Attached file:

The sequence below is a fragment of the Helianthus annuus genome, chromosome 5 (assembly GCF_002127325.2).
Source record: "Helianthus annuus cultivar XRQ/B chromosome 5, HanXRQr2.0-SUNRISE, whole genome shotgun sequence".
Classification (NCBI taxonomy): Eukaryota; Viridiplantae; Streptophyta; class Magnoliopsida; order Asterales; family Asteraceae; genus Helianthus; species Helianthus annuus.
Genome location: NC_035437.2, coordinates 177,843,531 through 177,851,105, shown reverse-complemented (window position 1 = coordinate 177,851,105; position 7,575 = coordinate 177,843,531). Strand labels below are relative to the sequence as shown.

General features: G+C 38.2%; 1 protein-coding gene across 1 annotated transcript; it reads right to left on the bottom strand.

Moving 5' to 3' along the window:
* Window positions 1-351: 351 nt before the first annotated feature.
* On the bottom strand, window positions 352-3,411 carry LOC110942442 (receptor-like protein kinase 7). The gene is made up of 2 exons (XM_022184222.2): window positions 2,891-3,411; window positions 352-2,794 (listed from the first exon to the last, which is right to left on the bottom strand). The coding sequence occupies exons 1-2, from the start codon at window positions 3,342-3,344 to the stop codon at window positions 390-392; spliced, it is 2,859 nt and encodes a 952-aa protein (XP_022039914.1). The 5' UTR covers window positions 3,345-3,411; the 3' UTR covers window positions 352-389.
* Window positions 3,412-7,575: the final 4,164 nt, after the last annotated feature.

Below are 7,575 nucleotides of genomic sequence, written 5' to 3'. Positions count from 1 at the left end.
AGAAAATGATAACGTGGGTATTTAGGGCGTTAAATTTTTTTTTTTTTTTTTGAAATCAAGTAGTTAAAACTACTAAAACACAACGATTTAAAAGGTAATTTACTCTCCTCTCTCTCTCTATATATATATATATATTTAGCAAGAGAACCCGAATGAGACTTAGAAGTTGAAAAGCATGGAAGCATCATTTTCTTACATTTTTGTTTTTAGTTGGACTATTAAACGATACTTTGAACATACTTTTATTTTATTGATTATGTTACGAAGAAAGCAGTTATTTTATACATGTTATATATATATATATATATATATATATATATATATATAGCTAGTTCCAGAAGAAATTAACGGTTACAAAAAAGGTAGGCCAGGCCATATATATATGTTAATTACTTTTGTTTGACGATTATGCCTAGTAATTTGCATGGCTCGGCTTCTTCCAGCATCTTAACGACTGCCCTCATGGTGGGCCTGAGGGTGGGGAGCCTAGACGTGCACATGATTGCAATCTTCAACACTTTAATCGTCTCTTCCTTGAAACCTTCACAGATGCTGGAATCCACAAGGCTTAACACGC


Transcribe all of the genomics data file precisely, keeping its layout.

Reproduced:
The sequence below is a fragment of the Helianthus annuus genome, chromosome 5 (assembly GCF_002127325.2).
Source record: "Helianthus annuus cultivar XRQ/B chromosome 5, HanXRQr2.0-SUNRISE, whole genome shotgun sequence".
Classification (NCBI taxonomy): Eukaryota; Viridiplantae; Streptophyta; class Magnoliopsida; order Asterales; family Asteraceae; genus Helianthus; species Helianthus annuus.
Genome location: NC_035437.2, coordinates 177,843,531 through 177,851,105, shown reverse-complemented (window position 1 = coordinate 177,851,105; position 7,575 = coordinate 177,843,531). Strand labels below are relative to the sequence as shown.

General features: G+C 38.2%; 1 protein-coding gene across 1 annotated transcript; it reads right to left on the bottom strand.

Moving 5' to 3' along the window:
* Window positions 1-351: 351 nt before the first annotated feature.
* On the bottom strand, window positions 352-3,411 carry LOC110942442 (receptor-like protein kinase 7). The gene is made up of 2 exons (XM_022184222.2): window positions 2,891-3,411; window positions 352-2,794 (listed from the first exon to the last, which is right to left on the bottom strand). The coding sequence occupies exons 1-2, from the start codon at window positions 3,342-3,344 to the stop codon at window positions 390-392; spliced, it is 2,859 nt and encodes a 952-aa protein (XP_022039914.1). The 5' UTR covers window positions 3,345-3,411; the 3' UTR covers window positions 352-389.
* Window positions 3,412-7,575: the final 4,164 nt, after the last annotated feature.

Below are 7,575 nucleotides of genomic sequence, written 5' to 3'. Positions count from 1 at the left end.
AGAAAATGATAACGTGGGTATTTAGGGCGTTAAATTTTTTTTTTTTTTTTTGAAATCAAGTAGTTAAAACTACTAAAACACAACGATTTAAAAGGTAATTTACTCTCCTCTCTCTCTCTATATATATATATATATTTAGCAAGAGAACCCGAATGAGACTTAGAAGTTGAAAAGCATGGAAGCATCATTTTCTTACATTTTTGTTTTTAGTTGGACTATTAAACGATACTTTGAACATACTTTTATTTTATTGATTATGTTACGAAGAAAGCAGTTATTTTATACATGTTATATATATATATATATATATATATATATATATATATAGCTAGTTCCAGAAGAAATTAACGGTTACAAAAAAGGTAGGCCAGGCCATATATATATGTTAATTACTTTTGTTTGACGATTATGCCTAGTAATTTGCATGGCTCGGCTTCTTCCAGCATCTTAACGACTGCCCTCATGGTGGGCCTGAGGGTGGGGAGCCTAGACGTGCACATGATTGCAATCTTCAACACTTTAATCGTCTCTTCCTTGAAACCTTCACAGATGCTGGAATCCACAAGGCTTAACACGC